John W. Rogers Sr. was a member of the famed Tuskegee Airmen during World War II and went on to a successful legal career capped by 21 years as a Cook County Juvenile Court judge.
"He was an amazing figure who lived his values more clearly than almost anyone I know," said U.S. Education Secretary Arne Duncan, who grew up in Hyde Park and knew Mr. Rogers since childhood. "He didn't preach — he just embodied his values, which included treating everybody well, taking care of other people than himself and always being on time. He was a real role model for so many people in the community who came before his court and dealt with tough issues."
Mr. Rogers, 95, died Tuesday, Jan. 21, at the University of Chicago Medical Center after a long illness, said his son, John W. Rogers Jr., the founder, chairman and CEO of Ariel Investments. He was a resident of Chicago's Hyde Park neighborhood.
Mr. Rogers was born in 1918 in Knoxville, Tenn. His mother died when he was 4 and his father died when he was 12, and he and his sisters moved to Chicago to live with an uncle, Henry Turner. Mr. Rogers graduated from Tilden Technical High School and earned a bachelor's degree in education from what is now Chicago State University in 1941.
He earned his pilot's license before enlisting in the Army Air Forces. Before World War II, African-Americans had been barred from flying for the U.S. military. Civil rights groups persuaded the government to create an African-American pursuit squadron based in Tuskegee, Ala., and Mr. Rogers became part of the Tuskegee Airmen's 99th Pursuit Squadron. He was one of the original 28 airmen in the first group to go overseas.
Mr. Rogers was promoted to captain and flew 120 missions in Europe. Years later he was part of a group of about 300 Tuskegee Airmen to be honored with the Congressional Gold Medal. And in January 2012, Mr. Rogers was one of a group of Tuskegee Airmen who came to the White House as a special guest of President Barack Obama to view the movie "Red Tails," which tells the airmen's story. Mr. Rogers already knew Obama because John Rogers Jr. was a major supporter and fundraiser.
"The fact that Jack knew President Obama so very well just made the moment even more meaningful," said Valerie Jarrett, a senior adviser to Obama. "He had a twinkle in his eye and was so delighted to be here. I was just so thrilled he was able to make the trip."
After the war, Mr. Rogers applied to the University of Chicago Law School. Initially rejected, he returned in his captain's uniform, his son said, and made the case that someone who had served his country deserved admittance. His bid was successful, and he attended the law school on the GI Bill.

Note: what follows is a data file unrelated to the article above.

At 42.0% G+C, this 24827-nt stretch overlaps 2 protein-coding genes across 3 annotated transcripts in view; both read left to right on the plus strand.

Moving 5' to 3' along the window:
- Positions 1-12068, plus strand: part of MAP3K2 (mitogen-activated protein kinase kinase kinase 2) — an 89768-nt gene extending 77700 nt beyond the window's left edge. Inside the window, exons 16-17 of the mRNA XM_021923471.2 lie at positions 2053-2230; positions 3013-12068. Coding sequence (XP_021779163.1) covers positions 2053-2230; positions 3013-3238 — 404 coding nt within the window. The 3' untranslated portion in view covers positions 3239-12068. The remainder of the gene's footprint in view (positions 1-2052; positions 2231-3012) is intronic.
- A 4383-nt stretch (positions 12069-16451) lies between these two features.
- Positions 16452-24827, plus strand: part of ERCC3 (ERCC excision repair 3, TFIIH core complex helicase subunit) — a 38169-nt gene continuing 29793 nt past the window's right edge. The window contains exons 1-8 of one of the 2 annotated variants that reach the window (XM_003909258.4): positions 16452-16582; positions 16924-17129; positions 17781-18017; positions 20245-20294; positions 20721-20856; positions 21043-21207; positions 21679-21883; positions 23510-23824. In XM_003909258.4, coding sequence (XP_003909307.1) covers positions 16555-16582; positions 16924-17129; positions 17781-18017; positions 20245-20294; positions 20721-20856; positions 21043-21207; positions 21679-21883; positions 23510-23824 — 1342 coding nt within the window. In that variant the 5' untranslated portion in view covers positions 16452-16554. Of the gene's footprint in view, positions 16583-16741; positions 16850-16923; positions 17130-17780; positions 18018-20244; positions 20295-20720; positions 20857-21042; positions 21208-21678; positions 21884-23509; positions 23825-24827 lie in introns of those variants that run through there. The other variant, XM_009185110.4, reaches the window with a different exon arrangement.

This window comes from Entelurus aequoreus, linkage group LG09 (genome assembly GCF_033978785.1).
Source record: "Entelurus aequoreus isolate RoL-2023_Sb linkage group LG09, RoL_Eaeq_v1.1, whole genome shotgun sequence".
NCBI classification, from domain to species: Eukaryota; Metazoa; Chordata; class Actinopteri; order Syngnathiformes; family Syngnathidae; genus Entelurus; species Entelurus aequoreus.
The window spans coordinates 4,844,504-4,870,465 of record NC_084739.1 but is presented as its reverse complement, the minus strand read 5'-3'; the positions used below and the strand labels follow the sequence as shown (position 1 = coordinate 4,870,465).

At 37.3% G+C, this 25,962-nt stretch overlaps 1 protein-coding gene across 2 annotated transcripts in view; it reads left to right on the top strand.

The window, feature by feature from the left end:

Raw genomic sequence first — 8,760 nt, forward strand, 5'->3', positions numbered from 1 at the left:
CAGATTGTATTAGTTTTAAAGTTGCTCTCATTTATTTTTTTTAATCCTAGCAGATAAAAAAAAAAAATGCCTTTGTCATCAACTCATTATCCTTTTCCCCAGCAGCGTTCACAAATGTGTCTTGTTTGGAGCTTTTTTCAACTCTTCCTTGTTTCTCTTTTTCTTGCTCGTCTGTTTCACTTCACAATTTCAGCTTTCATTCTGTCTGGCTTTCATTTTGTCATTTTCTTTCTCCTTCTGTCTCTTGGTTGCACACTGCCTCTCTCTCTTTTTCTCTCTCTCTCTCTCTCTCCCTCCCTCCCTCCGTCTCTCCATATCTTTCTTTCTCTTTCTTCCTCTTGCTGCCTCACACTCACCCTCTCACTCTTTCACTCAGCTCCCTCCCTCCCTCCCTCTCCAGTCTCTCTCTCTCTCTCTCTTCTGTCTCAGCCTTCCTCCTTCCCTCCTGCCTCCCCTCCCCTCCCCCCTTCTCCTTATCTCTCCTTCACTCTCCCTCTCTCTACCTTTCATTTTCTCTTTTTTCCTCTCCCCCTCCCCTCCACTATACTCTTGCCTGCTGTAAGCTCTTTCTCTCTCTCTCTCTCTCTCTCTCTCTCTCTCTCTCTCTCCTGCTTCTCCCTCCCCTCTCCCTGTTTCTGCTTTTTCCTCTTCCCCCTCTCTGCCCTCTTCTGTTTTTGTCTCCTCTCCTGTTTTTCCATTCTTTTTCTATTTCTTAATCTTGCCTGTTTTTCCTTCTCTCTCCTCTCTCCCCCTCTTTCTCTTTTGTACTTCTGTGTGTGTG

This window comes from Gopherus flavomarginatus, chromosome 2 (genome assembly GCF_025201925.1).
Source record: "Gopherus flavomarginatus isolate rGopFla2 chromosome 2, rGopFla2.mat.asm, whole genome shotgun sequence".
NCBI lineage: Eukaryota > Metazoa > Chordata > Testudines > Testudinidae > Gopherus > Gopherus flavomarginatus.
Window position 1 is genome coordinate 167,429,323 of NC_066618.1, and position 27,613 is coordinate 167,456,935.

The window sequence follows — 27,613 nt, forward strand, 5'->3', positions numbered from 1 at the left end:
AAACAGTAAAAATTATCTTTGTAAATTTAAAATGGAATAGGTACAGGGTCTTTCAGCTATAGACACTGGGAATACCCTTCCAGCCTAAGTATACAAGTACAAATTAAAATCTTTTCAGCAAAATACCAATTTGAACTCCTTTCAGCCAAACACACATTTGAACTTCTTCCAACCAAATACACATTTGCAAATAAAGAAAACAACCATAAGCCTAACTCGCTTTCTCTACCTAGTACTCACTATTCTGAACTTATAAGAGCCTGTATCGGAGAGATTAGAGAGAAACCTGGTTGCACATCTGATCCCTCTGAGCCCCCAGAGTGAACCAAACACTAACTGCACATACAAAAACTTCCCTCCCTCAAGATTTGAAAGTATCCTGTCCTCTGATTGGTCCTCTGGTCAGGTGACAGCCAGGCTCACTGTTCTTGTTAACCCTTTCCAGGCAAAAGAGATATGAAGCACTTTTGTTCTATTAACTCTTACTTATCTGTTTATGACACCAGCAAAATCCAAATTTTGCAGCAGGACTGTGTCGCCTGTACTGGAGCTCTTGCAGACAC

On his first day of class in law school, Mr. Rogers met Jewel Stradford, who went on to become the first African-American woman to graduate from the university's law school and later served in two presidential administrations. The couple married in 1946 and divorced in 1961.
After graduating from law school in 1948, Mr. Rogers formed a firm with Stradford. He later joined Earl L. Neal & Associates, which today is Neal & Leroy. From 1974 until 1977, Mr. Rogers worked with Earl L. Neal, who died in 2005.
"He was a real problem solver who young lawyers sought out for advice," said Neal's son, Langdon, chairman of the Chicago Board of Election Commissioners. "Clients were extremely devoted to him because of his good advice, strong legal skills and compassionate and kind demeanor. He was a man of few words, but everything that he said carried meaning and weight."
In May 1977, Mr. Rogers was appointed an associate judge in Cook County and several months later was assigned to the Juvenile Division. To the often-complicated cases involving minors, Mr. Rogers strove to bring compassion and justice, said friends and family members.
"On the surface he was a stern man, but underneath that he had a sensitivity about some of the difficulties that some of the kids had growing up and how they had gotten into trouble and how society needed to be more thoughtful and helpful to them," said former Chicago Public Schools chief early childhood education officer Barbara Bowman, who is Jarrett's mother. "He was really sensitive."
"So many juveniles have said many years later how he gave them the benefit of the doubt," said Mr. Rogers' granddaughter, Victoria Rogers. "For me, his legacy is about those core values of his that I'm trying to follow."
Mr. Rogers retired from the bench in 1998. In 2012 the University of Chicago Law School named the school's director of admissions office after him and his first wife, who died in 1997.
Jarrett said she recalled Mr. Rogers first and foremost as a father.
"I know how extraordinarily proud he was of his son John and all of his accomplishments, to see him grow up and become a father and be so successful in business and give back to the community so generously," she said. "That's very consistent with the values that Jack instilled in John as a child."
On a blind date in 1968, Mr. Rogers met a fellow University of Chicago graduate who would become his second wife, Gwendolyn. The couple dated for 33 years before marrying in 2001. They traveled extensively and played bridge.
"He was a wonderful person, and we had a wonderful life together," she said.
There were no other immediate survivors.
A visitation will be at 1 p.m. Friday at Rockefeller Memorial Chapel, 5850 S. Woodlawn Ave., Chicago. A funeral will follow at 2 p.m.Copyright © 2014, The Baltimore Sun